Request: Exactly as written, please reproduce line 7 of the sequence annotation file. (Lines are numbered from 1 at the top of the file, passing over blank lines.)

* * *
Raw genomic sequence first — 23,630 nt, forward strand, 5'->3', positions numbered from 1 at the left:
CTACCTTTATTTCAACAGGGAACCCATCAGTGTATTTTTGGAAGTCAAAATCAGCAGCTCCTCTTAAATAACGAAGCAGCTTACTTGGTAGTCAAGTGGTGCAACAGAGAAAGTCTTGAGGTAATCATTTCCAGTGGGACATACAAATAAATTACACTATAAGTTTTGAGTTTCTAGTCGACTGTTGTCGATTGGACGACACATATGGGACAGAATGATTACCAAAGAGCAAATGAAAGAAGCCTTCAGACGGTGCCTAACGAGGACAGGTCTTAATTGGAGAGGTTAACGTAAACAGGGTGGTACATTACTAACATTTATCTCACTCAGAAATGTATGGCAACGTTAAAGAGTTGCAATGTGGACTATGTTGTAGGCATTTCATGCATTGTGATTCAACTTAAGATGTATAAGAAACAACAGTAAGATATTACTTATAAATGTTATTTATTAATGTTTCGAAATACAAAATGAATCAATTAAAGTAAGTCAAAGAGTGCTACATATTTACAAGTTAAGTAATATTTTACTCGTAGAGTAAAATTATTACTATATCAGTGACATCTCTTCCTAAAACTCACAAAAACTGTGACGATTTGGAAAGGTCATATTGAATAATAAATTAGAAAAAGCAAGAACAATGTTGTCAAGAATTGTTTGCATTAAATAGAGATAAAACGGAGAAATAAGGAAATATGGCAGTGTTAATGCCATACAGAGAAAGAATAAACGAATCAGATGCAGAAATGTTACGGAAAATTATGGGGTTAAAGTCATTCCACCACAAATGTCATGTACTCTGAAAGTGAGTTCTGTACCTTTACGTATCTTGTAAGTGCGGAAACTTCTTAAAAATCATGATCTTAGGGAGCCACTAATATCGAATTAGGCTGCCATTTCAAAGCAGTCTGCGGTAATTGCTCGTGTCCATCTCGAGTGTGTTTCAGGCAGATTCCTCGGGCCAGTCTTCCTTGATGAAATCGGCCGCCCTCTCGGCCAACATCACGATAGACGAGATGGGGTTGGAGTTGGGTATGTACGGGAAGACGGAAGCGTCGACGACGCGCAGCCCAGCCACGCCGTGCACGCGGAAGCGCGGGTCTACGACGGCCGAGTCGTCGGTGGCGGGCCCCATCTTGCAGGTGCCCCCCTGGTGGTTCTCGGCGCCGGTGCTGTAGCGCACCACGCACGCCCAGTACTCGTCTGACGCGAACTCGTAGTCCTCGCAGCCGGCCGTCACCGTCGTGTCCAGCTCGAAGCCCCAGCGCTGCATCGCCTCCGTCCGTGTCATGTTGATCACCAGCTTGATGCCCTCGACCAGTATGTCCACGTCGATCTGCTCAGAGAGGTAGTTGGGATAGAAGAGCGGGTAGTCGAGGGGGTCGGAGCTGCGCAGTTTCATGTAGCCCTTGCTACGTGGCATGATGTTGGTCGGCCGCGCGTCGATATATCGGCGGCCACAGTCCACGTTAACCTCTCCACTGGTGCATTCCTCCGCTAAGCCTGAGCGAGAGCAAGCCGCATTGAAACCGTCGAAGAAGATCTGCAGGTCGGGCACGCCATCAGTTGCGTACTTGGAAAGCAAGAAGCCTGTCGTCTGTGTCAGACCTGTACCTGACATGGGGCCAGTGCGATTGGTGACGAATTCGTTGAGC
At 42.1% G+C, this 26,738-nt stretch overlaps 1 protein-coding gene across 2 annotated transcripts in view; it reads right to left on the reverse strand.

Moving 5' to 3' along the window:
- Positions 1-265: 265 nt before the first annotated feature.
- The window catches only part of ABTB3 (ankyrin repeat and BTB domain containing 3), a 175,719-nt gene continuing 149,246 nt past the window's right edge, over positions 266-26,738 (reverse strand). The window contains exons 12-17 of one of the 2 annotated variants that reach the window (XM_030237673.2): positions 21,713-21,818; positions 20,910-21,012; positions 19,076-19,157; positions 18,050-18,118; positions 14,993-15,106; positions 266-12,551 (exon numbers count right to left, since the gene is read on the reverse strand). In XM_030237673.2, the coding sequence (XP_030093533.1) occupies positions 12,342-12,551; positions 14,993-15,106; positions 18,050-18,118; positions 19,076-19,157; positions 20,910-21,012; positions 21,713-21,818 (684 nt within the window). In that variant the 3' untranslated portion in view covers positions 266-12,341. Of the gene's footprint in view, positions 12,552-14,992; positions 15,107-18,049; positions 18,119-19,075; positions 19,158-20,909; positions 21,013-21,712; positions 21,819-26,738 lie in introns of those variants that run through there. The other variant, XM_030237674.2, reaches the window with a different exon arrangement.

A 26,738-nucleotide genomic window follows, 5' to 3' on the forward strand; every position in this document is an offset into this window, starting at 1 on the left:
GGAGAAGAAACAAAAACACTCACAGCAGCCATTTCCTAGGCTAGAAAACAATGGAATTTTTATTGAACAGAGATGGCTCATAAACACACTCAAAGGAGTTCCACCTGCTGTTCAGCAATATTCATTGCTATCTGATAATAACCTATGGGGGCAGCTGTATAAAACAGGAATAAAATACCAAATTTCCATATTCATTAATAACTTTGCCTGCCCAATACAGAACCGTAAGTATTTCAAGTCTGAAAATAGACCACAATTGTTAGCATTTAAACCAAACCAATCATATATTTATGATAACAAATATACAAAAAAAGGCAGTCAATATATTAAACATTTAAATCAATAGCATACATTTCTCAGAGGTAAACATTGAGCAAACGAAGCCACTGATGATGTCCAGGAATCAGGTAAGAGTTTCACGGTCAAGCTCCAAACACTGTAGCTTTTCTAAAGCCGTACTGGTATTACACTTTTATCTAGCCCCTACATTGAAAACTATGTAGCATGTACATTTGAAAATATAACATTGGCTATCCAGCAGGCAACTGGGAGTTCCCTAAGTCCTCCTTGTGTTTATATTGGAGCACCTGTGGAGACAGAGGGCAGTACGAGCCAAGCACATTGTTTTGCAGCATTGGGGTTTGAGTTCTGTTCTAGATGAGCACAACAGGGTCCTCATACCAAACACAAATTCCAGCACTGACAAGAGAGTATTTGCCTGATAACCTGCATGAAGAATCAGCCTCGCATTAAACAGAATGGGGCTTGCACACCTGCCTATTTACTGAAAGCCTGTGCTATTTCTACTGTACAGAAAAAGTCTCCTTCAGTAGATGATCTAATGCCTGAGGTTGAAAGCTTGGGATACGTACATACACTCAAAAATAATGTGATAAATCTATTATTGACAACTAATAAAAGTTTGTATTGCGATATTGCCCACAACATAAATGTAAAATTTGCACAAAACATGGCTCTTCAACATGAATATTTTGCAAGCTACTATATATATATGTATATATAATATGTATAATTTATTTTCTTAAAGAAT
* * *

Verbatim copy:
A 26,738-nucleotide genomic window follows, 5' to 3' on the forward strand; every position in this document is an offset into this window, starting at 1 on the left: